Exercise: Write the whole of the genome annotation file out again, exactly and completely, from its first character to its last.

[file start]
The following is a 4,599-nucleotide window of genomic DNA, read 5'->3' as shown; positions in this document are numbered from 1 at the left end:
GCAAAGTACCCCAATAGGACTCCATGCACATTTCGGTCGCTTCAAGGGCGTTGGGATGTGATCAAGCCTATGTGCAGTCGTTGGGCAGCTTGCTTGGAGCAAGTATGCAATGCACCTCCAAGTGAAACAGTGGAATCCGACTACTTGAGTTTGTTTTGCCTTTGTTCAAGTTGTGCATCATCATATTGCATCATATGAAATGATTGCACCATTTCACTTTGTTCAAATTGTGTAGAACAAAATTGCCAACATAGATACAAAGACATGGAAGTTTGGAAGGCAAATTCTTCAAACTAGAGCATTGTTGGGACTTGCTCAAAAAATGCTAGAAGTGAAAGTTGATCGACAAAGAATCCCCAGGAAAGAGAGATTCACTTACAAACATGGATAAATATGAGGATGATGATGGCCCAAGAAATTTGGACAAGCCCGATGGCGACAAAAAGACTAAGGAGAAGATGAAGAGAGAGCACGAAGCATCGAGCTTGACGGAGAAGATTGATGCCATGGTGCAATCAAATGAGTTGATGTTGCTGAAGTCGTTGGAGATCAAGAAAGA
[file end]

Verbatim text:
The following is a 4,599-nucleotide window of genomic DNA, read 5'->3' as shown; positions in this document are numbered from 1 at the left end:
GCAAAGTACCCCAATAGGACTCCATGCACATTTCGGTCGCTTCAAGGGCGTTGGGATGTGATCAAGCCTATGTGCAGTCGTTGGGCAGCTTGCTTGGAGCAAGTATGCAATGCACCTCCAAGTGAAACAGTGGAATCCGACTACTTGAGTTTGTTTTGCCTTTGTTCAAGTTGTGCATCATCATATTGCATCATATGAAATGATTGCACCATTTCACTTTGTTCAAATTGTGTAGAACAAAATTGCCAACATAGATACAAAGACATGGAAGTTTGGAAGGCAAATTCTTCAAACTAGAGCATTGTTGGGACTTGCTCAAAAAATGCTAGAAGTGAAAGTTGATCGACAAAGAATCCCCAGGAAAGAGAGATTCACTTACAAACATGGATAAATATGAGGATGATGATGGCCCAAGAAATTTGGACAAGCCCGATGGCGACAAAAAGACTAAGGAGAAGATGAAGAGAGAGCACGAAGCATCGAGCTTGACGGAGAAGATTGATGCCATGGTGCAATCAAATGAGTTGATGTTGCTGAAGTCGTTGGAGATCAAGAAAGA